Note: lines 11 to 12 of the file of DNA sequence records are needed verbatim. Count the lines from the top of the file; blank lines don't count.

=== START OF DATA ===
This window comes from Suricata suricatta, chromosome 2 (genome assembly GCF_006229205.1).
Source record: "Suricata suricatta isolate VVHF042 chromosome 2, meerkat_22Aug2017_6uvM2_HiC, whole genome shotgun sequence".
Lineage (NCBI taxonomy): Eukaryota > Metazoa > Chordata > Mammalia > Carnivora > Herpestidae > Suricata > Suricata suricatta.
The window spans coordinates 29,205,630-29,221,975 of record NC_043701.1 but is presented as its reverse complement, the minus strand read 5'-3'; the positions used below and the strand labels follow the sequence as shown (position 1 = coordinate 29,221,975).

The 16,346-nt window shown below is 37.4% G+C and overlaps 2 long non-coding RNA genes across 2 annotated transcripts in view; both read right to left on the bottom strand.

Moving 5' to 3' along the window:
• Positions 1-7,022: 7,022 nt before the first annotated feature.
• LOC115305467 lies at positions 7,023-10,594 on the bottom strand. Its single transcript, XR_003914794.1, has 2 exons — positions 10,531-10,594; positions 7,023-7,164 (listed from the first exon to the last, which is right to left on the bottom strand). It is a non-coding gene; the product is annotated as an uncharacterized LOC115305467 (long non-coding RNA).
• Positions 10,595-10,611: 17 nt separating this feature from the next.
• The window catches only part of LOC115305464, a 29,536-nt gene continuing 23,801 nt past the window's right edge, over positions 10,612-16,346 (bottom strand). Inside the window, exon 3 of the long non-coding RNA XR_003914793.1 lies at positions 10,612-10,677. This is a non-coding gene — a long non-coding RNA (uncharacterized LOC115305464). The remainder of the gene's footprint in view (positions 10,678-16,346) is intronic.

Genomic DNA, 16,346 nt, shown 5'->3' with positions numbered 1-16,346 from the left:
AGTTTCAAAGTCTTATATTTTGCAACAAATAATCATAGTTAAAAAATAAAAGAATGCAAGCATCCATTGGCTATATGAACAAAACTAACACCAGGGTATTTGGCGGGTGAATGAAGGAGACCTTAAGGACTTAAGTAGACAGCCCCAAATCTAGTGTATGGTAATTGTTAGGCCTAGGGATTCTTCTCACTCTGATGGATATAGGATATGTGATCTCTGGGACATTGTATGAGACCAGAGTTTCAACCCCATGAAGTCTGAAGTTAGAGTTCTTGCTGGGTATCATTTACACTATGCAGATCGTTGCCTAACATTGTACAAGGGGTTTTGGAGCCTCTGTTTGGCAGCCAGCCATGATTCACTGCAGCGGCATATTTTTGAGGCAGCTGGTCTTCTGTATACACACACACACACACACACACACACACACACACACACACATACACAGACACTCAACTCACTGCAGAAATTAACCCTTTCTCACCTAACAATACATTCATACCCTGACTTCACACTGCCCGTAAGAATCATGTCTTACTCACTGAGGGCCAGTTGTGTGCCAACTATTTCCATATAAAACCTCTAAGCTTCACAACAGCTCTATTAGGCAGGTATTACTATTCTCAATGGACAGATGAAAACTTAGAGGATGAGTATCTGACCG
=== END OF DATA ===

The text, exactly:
Genomic DNA, 16,346 nt, shown 5'->3' with positions numbered 1-16,346 from the left:
AGTTTCAAAGTCTTATATTTTGCAACAAATAATCATAGTTAAAAAATAAAAGAATGCAAGCATCCATTGGCTATATGAACAAAACTAACACCAGGGTATTTGGCGGGTGAATGAAGGAGACCTTAAGGACTTAAGTAGACAGCCCCAAATCTAGTGTATGGTAATTGTTAGGCCTAGGGATTCTTCTCACTCTGATGGATATAGGATATGTGATCTCTGGGACATTGTATGAGACCAGAGTTTCAACCCCATGAAGTCTGAAGTTAGAGTTCTTGCTGGGTATCATTTACACTATGCAGATCGTTGCCTAACATTGTACAAGGGGTTTTGGAGCCTCTGTTTGGCAGCCAGCCATGATTCACTGCAGCGGCATATTTTTGAGGCAGCTGGTCTTCTGTATACACACACACACACACACACACACACACACACACACACACATACACAGACACTCAACTCACTGCAGAAATTAACCCTTTCTCACCTAACAATACATTCATACCCTGACTTCACACTGCCCGTAAGAATCATGTCTTACTCACTGAGGGCCAGTTGTGTGCCAACTATTTCCATATAAAACCTCTAAGCTTCACAACAGCTCTATTAGGCAGGTATTACTATTCTCAATGGACAGATGAAAACTTAGAGGATGAGTATCTGACCG